Significant archaeological sites in Greece to consider visiting
- Acropolis and Ancient Agora of Athens
- Palace of Knossos, Crete
- Archaeological site of Delphi
- Temple of Poseidon, Sounion
- Akrotiri, Santorini
- Meteora, Thessaly
- Medieval City of Rhodes, Rhodes
- Stadium of Olympia, Olympia
- Delos Island, the birthplace of Apollo
- Mycenae, one of the oldest ancient civilisations in Greece
TIP: As UNESCO World Heritage sites have the potential to attract millions of visitors every year, it’s a wise decision to know how to be a responsible tourist and use my overtourism solutions when visiting these ancient sites.
Tickets to archaeological sites & museums to book in advance
To be an organised and prepared tourist, I’d highly recommend booking tickets in advance. Some even allow you to skip-the-line entirely!
Variety of beautiful beaches
I must admit, before I visited many beaches throughout the world I took the soft white sand beaches of my home, Australia, for granted. While I now appreciate we are very spoilt here, Greek beaches come especially close!
If you love spending your days lounging on the beach and hope to mix up the scenery during your trip, consider this just one of the many reasons to visit Greece.
Santorini itself has a variety of coloured beaches, including red, white, golden and even black sand beaches. While I feel Mykonos is overrated to an extent, there’s no denying Santorini beaches beaches are top notch!
NOTE: My fellow Aussies, I know this may seem strange but keep in mind some beaches throughout Greece charge you a fee for access to a beach chair. The etiquette is to use the chairs rather than throwing your towel on the sand to sit on. On the bright side, these beaches have waiters to bring you drinks and snacks, so you won’t need to budge from your spot!
More noteworthy beaches to visit in Greece
- White sands nestled amongst cliffs of Navagio Beach, Zakynthos (Shipwreck Bay)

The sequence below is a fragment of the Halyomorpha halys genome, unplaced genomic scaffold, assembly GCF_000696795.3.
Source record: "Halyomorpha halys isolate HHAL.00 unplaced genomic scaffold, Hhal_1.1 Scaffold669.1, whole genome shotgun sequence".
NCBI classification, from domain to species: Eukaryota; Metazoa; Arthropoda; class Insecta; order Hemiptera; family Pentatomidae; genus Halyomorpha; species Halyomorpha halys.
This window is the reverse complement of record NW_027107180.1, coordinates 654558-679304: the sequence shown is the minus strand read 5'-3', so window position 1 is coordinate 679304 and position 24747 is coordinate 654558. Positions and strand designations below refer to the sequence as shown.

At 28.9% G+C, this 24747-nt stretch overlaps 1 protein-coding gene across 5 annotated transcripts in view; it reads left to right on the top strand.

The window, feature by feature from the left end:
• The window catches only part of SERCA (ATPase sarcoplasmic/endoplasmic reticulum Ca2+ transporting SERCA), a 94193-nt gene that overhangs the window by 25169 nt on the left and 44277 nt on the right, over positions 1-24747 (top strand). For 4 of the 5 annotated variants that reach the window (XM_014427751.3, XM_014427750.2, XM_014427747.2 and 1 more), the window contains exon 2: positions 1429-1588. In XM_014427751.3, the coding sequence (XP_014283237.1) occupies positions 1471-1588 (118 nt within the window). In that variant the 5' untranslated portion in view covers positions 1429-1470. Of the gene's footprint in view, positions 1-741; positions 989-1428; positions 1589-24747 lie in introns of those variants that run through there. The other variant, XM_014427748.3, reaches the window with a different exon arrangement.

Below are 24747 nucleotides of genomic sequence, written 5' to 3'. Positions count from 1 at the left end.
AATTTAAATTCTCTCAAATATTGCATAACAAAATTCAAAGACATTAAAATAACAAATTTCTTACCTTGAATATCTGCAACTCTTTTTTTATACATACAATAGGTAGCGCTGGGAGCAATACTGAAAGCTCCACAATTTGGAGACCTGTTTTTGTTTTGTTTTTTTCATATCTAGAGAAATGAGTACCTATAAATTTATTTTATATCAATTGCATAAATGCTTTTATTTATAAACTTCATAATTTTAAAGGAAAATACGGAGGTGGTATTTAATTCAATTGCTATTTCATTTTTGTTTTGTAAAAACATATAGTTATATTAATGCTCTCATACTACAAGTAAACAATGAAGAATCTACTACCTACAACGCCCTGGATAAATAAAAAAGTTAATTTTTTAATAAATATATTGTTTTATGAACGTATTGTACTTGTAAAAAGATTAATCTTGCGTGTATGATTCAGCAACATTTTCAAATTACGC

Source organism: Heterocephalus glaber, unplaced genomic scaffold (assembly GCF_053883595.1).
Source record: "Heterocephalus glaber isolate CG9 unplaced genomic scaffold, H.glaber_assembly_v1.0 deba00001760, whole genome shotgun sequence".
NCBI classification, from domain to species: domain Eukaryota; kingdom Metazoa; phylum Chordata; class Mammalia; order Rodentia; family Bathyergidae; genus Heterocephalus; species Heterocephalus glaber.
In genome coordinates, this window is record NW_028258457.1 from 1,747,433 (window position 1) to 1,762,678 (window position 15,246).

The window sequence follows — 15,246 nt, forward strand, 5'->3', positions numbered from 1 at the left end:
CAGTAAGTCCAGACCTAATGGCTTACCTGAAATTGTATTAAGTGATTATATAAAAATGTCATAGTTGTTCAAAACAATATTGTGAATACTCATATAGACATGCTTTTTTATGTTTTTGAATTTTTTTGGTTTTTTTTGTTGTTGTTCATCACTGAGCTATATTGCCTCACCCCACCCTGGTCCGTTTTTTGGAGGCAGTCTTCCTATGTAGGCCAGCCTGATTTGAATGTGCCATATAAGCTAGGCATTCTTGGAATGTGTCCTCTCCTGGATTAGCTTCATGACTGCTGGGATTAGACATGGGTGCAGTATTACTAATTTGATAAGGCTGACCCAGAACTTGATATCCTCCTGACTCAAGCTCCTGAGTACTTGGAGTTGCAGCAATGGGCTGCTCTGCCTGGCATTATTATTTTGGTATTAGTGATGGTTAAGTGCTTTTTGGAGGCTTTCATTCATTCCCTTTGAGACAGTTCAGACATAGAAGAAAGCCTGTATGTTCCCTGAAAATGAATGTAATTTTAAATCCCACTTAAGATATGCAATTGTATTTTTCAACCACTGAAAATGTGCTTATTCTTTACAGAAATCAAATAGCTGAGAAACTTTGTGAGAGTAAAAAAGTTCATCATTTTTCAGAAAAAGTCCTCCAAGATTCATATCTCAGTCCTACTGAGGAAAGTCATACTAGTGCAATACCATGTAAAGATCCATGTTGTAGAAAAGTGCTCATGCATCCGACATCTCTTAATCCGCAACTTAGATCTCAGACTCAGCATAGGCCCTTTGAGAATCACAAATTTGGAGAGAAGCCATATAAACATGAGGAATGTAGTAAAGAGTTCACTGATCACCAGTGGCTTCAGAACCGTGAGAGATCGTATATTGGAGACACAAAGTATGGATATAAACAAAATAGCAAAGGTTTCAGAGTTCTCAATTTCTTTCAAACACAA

- Golden sands of Paleokastritsa Beach and Marathias Beach, Corfu
- Grassy umbrellas lined along the cove of Super Paradise Beach, Mykonos
- Breathtaking blue waters of Myrtos Beach, Kefalonia
- Shallow waters hugging a huge golden stretch of sand at Agios Prokopios, Naxos
- Jaw-dropping lagoon of Balos Beach in Chania, Crete. This Crete travel guide outlines more of the best beaches to enjoy during your stay!
Many personalities in one
There are so many brilliant facets making up Greece, it would be a shame not to experience at least a taste of each. It’s one of those rare destinations where you can do a lot, or not much at all!
In the mood to party? The islands of Mykonos and Ios are for you. Prefer romance? Santorini and Corfu experiences have you covered. Love ancient archaeological sites? Athens, Delphi, Knossos, Rhodes and numerous others are waiting to share their incredible history with you.
Combining all this with the cuisine and natural scenery, at the risk of sounding cliche there truly is something for everyone, especially if you choose to explore Greece off the beaten path!
Breathtaking vantage points
Remember I mentioned earlier how I witnessed one of the most unforgettable sunsets of my life from an Athens rooftop bar? Greece is bursting with vantage points to take in breathtaking views of local scenery. You’d likely regret not including any on your Greece itinerary!
Viewing the local regions from high above is an awesome reason to travel to Greece. There’s just something magical about taking in the scenery from vantage points that help you better understand the scale of the location. And it’s fun to seek out iconic landmarks in teeny-tiny form, too!
From steep hillsides and cliff edges to rooftop bars and oceanside spots, Greece’s scenery will leave you wanting more.
Notable vantage points in Greece
- Acropolis, Athens
- Filopappou & Lykavittos Hills, Athens
- Temple of Poseidon, Sounion
- Caldera of Santorini
- Windmills of Mykonos
- Navigio (Shipwreck Bay), Zakynthos
Generally speaking, it’s affordable
What is the most you’ve ever paid for a bottle of water before? After surviving the gruelling climb up Lykavittos Hill in 38°C summer heat (not the wisest of decisions), I would have paid up to 10€ for one out of necessity! However, this was not the case – an older man was sitting out the front of the Chapel of Agios Georgios church beside a small esky filled with chilled icy water bottles. I could not believe he only charged me 50 euro cents!
Is Greece expensive to visit? “Expensive” is a relative term. Travelling in Greece is not a bargain in comparison to southeast Asian countries, but it can definitely be cheaper than its neighbouring western European nations.
Generally speaking as an Australian where we have some of the highest costs of living in the world, any European country that isn’t Nordic, Switzerland or part of the UK is generally affordable in my opinion, hehe.